I remember once, many years ago, sitting with a friend who had had a miscarriage. She was just waking up after surgery, and she kept saying, "Why do I feel so terrible? Why do I feel so terrible?" I remember saying to her, "A terrible thing has happened." When bad things happen, it's normal--and it's healthy--to feel bad.
But I think many of us have the same question my friend had. "What's wrong with me? Why do I feel so bad?"
Here's an analogy that works for me. If I cut myself with a knife, I will bleed. Every time. When I was five, when I was 20, when I was 30, today, and tomorrow, until the day I die. Cut me, I bleed.
In fact, if I don't bleed, something is drastically wrong. Because bleeding is the first step toward healing. The process of bleeding cleanses the wound, and brings healing elements to the wound site.
I think our emotions work the same way. We're built to feel bad when bad things happen, and that feeling bad is actually purposeful and useful. I think experiencing our emotions is the first step toward healing.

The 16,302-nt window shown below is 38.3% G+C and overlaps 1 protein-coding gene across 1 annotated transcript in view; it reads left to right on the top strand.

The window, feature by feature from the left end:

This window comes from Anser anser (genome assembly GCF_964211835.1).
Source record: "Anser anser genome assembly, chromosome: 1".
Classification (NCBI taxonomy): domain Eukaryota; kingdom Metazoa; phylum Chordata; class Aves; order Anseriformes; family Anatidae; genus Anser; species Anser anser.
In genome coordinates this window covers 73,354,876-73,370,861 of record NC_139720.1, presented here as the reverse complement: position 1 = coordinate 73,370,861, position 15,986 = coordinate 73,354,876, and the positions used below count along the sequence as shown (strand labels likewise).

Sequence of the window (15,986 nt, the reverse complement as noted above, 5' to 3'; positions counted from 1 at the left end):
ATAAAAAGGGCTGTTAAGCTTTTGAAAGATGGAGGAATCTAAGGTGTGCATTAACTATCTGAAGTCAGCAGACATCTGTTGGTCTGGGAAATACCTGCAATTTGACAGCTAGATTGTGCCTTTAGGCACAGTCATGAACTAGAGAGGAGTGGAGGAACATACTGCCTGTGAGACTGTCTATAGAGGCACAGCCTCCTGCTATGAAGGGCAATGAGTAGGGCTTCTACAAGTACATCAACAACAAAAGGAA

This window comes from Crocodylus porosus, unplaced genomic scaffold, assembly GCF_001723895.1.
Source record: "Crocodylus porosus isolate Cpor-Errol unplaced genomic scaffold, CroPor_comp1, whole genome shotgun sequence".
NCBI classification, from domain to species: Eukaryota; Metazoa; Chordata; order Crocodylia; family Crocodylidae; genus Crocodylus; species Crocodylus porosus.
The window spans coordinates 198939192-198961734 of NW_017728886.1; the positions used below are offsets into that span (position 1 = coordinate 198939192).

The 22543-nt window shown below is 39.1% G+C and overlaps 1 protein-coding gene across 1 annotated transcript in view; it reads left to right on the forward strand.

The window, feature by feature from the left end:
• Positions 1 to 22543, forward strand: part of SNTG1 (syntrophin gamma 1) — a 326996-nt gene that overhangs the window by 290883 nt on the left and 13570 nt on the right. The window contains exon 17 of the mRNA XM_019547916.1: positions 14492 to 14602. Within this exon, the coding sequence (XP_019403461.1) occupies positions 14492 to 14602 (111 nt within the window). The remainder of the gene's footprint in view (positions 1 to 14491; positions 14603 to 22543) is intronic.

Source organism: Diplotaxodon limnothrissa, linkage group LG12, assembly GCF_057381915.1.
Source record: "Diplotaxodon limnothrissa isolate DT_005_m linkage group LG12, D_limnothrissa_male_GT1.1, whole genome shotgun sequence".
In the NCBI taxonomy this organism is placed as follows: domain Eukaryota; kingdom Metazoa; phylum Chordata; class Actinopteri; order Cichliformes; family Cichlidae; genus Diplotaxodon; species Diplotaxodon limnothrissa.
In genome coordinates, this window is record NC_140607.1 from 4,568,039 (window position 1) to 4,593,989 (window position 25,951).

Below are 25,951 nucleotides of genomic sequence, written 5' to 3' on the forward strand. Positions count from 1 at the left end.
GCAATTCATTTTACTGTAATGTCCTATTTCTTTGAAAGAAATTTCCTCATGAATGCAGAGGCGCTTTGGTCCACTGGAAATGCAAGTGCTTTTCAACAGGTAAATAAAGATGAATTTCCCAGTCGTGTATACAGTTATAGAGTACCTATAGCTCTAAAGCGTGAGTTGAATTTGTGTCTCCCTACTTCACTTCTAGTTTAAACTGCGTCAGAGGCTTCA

But the truth is, a lot of us are pretty avoidant of our emotions. I, for one, have been through times in my life when I felt like I was sitting on the lid of Pandora's Box. And if I moved an inch, all those bad emotions would come flying out and destroy the world.
Someplace I picked up the lie that "real Christians" don't feel bad. That lie slithered around in my life a long time until I finally spent some time with Jesus in the Garden of Gethsemane. I have felt some bad emotions in my life, but I have yet to sweat blood. The fact that Jesus felt THAT BAD has helped me feel free to experience my own emotions more fully.
I love what Brennan Manning says Abba's Child. "Resurrection power enables us to engage in the savage confrontation with untamed emotions, to accept the pain, to receive it, take it on board, however acute it may be. And in the process we discover that we are not alone, that we can stand fast in the awareness of present risenness and so become fuller, deeper, richer disciples. We know ourselves to be more than we previously imagined. In the process we not only endure but are forced to expand the boundaries of who we really are . . . Hope knows that if great trials are avoided, great deeds remain undone and the possibility of growth into greatness of soul is aborted."
Instead of judging my emotions or trying to make them go away as quickly as possible, I want to have the courage to receive them and experience them with the hope that God is in the process of healing me, and maybe even growing me into greatness of soul.